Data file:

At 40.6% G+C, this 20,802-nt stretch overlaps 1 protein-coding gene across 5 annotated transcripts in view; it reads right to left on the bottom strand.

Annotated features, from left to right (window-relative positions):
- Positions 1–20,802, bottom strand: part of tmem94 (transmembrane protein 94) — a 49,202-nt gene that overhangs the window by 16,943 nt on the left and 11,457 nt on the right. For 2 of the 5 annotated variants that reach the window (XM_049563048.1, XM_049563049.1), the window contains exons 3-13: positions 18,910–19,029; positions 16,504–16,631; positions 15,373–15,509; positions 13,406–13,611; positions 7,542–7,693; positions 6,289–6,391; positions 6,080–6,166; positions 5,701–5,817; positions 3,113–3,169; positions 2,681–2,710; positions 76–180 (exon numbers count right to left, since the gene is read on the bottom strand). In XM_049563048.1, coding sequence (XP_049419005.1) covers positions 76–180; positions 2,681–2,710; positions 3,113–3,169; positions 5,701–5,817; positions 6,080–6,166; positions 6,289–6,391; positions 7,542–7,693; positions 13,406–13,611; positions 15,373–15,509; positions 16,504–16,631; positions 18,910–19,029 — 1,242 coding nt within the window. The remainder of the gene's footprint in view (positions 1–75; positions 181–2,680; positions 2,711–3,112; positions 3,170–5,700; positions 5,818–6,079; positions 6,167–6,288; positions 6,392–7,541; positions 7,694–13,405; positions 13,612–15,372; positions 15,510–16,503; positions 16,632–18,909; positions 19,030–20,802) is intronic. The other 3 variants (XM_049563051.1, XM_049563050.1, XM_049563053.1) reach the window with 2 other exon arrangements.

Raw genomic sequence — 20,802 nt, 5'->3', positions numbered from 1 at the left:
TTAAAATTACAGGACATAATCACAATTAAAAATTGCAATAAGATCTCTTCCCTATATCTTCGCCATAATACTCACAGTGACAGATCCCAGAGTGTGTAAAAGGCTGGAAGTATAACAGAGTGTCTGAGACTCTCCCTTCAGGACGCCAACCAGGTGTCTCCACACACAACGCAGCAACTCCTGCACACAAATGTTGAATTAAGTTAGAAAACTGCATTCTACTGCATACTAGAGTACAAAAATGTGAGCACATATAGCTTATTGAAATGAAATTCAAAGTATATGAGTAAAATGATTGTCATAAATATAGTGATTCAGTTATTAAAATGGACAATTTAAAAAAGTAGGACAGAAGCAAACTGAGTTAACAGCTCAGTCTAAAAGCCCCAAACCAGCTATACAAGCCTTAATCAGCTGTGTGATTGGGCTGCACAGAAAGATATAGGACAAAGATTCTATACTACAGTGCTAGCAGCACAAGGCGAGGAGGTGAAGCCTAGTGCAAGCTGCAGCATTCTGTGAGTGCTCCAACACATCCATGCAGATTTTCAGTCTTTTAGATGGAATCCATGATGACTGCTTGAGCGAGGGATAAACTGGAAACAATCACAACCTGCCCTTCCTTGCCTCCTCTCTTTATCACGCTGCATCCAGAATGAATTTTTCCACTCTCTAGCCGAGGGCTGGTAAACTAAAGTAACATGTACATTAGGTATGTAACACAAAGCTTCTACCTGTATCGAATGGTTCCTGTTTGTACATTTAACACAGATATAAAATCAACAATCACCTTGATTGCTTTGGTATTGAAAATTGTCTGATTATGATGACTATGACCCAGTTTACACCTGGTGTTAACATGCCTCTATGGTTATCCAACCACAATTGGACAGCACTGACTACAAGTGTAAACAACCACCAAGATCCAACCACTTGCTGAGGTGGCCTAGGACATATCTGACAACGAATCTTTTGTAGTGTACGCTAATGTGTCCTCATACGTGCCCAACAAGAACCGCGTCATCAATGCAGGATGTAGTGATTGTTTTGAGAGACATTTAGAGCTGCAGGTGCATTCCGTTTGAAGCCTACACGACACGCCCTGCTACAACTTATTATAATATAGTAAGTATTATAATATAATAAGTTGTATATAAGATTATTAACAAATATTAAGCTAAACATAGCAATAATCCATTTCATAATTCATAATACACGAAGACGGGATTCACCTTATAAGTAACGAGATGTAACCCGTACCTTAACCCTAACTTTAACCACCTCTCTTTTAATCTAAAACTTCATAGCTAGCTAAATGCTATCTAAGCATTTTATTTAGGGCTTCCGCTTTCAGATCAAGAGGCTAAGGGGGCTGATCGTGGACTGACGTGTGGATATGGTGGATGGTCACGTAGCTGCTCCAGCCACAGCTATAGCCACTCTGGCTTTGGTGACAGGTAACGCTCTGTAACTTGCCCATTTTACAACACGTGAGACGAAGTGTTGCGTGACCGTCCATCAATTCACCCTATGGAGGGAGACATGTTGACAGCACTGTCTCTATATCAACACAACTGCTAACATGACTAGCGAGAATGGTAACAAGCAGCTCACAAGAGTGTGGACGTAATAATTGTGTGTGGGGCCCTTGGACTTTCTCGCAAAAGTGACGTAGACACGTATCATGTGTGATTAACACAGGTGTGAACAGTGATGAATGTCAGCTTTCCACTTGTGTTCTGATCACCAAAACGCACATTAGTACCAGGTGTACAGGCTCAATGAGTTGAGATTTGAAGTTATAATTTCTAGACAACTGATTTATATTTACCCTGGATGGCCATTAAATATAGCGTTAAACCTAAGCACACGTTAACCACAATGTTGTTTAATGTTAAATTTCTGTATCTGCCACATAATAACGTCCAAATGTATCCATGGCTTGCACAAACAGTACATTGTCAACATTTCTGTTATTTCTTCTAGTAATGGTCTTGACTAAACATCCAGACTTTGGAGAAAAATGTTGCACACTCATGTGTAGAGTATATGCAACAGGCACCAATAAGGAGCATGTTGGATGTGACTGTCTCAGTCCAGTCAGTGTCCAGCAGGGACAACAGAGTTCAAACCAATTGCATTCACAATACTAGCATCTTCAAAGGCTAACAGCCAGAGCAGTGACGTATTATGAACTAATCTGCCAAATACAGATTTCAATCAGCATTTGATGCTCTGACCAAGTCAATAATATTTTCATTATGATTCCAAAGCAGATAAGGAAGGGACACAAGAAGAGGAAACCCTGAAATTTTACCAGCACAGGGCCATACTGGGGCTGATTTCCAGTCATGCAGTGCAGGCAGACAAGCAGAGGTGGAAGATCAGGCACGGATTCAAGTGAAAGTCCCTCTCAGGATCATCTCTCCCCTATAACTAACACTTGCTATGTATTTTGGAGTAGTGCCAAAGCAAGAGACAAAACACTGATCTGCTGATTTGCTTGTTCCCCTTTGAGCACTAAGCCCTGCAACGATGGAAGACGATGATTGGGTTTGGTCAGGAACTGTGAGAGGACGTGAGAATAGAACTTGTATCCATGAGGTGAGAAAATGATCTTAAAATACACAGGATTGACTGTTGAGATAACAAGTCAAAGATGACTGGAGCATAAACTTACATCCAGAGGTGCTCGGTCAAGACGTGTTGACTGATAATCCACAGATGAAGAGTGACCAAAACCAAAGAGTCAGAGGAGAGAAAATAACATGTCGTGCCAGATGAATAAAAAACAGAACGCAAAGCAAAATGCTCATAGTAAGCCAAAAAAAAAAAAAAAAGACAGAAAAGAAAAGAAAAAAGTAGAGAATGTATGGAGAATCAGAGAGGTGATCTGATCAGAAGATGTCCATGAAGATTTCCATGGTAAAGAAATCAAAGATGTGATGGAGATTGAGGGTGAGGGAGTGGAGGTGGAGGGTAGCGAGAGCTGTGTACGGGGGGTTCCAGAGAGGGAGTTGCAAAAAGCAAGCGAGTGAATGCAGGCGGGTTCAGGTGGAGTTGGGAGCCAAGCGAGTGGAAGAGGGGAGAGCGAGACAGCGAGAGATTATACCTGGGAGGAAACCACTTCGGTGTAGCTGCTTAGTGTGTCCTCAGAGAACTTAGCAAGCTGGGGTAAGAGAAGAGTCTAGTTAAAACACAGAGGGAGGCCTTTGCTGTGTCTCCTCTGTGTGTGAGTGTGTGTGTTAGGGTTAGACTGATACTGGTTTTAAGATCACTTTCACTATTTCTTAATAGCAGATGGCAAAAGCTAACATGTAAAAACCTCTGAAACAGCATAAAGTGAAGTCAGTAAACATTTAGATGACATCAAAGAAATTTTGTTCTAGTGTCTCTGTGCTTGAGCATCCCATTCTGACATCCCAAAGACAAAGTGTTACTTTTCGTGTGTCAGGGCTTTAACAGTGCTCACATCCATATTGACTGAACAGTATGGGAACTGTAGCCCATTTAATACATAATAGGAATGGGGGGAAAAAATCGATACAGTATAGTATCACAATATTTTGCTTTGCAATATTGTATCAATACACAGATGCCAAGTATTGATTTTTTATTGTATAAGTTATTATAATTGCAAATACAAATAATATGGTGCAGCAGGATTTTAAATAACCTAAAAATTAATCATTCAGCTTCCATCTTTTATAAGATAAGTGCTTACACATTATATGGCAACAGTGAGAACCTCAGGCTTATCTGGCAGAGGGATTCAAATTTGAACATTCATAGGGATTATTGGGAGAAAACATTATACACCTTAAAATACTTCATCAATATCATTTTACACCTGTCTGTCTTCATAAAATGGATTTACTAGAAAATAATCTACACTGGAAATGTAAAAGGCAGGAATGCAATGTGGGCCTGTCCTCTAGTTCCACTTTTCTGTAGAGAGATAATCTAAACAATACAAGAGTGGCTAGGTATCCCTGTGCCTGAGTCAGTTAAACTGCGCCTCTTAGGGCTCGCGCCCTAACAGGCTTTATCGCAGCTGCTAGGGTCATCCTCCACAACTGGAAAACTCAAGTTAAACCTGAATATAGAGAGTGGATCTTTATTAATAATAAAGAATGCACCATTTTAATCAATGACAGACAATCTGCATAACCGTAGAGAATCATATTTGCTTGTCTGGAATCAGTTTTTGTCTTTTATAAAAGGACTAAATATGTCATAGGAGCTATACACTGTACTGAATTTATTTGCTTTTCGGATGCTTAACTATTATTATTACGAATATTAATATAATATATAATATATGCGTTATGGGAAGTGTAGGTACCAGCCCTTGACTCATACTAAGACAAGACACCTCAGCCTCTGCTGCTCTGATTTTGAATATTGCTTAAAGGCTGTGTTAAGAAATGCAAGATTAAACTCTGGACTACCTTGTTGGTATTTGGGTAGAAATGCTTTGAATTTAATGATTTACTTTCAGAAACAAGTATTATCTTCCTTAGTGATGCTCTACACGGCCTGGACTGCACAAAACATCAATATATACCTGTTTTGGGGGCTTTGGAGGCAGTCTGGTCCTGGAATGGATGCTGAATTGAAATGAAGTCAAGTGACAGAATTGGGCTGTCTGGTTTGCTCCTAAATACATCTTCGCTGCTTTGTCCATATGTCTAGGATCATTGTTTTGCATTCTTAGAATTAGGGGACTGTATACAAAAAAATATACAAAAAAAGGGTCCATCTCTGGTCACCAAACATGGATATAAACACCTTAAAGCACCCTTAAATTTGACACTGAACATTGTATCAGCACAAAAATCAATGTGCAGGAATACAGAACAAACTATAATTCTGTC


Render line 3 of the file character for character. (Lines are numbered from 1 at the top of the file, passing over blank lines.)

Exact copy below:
- Positions 1–20,802, bottom strand: part of tmem94 (transmembrane protein 94) — a 49,202-nt gene that overhangs the window by 16,943 nt on the left and 11,457 nt on the right. For 2 of the 5 annotated variants that reach the window (XM_049563048.1, XM_049563049.1), the window contains exons 3-13: positions 18,910–19,029; positions 16,504–16,631; positions 15,373–15,509; positions 13,406–13,611; positions 7,542–7,693; positions 6,289–6,391; positions 6,080–6,166; positions 5,701–5,817; positions 3,113–3,169; positions 2,681–2,710; positions 76–180 (exon numbers count right to left, since the gene is read on the bottom strand). In XM_049563048.1, coding sequence (XP_049419005.1) covers positions 76–180; positions 2,681–2,710; positions 3,113–3,169; positions 5,701–5,817; positions 6,080–6,166; positions 6,289–6,391; positions 7,542–7,693; positions 13,406–13,611; positions 15,373–15,509; positions 16,504–16,631; positions 18,910–19,029 — 1,242 coding nt within the window. The remainder of the gene's footprint in view (positions 1–75; positions 181–2,680; positions 2,711–3,112; positions 3,170–5,700; positions 5,818–6,079; positions 6,167–6,288; positions 6,392–7,541; positions 7,694–13,405; positions 13,612–15,372; positions 15,510–16,503; positions 16,632–18,909; positions 19,030–20,802) is intronic. The other 3 variants (XM_049563051.1, XM_049563050.1, XM_049563053.1) reach the window with 2 other exon arrangements.